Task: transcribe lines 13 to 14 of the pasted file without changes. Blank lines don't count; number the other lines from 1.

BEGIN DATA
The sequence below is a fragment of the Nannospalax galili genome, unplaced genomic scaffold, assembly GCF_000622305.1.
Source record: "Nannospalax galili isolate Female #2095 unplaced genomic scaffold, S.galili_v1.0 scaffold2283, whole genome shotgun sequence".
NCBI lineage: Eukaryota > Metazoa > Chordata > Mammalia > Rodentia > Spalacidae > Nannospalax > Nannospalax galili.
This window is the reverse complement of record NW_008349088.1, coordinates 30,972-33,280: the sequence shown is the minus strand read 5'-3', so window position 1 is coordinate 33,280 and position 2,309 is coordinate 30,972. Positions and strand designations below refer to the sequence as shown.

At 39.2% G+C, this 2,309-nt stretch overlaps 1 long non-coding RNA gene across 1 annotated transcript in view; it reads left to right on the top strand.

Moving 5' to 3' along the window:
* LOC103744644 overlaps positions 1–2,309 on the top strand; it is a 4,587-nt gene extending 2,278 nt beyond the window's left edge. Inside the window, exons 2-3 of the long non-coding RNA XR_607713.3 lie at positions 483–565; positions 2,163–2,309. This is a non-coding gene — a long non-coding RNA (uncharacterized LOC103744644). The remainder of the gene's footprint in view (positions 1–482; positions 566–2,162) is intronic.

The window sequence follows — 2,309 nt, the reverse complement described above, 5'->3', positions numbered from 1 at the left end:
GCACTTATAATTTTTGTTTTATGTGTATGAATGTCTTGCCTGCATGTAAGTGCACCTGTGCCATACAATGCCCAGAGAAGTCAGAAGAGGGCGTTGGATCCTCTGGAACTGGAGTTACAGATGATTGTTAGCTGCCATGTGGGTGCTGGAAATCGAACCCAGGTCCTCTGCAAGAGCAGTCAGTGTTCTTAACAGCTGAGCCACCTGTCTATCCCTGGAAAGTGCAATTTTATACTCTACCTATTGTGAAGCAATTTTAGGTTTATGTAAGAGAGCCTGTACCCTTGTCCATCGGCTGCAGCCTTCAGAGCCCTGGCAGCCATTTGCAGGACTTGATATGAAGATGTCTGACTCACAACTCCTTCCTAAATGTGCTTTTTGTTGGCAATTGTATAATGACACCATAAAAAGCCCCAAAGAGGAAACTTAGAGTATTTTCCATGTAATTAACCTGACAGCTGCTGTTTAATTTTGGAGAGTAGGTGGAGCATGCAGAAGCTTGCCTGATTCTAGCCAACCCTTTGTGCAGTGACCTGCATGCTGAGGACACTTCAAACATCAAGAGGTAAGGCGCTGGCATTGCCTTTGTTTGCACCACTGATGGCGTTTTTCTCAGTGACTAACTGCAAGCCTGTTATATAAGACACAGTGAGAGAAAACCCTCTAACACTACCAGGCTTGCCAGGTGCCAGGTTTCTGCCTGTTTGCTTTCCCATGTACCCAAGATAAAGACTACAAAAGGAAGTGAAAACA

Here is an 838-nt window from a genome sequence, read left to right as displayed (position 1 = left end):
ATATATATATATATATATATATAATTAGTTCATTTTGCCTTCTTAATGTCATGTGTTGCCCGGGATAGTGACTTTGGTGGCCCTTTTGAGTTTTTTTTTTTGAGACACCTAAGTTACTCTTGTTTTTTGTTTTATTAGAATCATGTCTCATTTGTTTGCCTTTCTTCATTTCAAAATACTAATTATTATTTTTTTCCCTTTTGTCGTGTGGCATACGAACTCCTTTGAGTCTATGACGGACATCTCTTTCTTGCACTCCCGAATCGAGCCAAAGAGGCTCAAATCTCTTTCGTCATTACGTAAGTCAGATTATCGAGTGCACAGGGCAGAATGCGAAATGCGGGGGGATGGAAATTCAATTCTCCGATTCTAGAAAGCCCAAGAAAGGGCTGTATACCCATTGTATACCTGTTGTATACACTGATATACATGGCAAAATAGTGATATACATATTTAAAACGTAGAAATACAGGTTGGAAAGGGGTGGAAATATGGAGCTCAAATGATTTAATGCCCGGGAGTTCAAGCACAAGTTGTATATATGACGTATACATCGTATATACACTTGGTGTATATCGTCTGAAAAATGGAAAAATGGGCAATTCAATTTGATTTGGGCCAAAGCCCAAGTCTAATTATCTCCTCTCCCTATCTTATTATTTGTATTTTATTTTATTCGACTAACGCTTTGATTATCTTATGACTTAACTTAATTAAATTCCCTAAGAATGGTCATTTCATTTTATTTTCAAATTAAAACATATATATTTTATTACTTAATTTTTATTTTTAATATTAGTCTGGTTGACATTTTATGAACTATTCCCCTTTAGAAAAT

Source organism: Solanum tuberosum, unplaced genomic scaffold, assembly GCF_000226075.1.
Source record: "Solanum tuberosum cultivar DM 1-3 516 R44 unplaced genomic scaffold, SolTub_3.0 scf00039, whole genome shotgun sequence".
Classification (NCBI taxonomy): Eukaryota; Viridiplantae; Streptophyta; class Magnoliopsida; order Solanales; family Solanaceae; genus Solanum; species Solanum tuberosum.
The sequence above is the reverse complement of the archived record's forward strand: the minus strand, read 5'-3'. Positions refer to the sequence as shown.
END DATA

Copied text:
Source record: "Solanum tuberosum cultivar DM 1-3 516 R44 unplaced genomic scaffold, SolTub_3.0 scf00039, whole genome shotgun sequence".
Classification (NCBI taxonomy): Eukaryota; Viridiplantae; Streptophyta; class Magnoliopsida; order Solanales; family Solanaceae; genus Solanum; species Solanum tuberosum.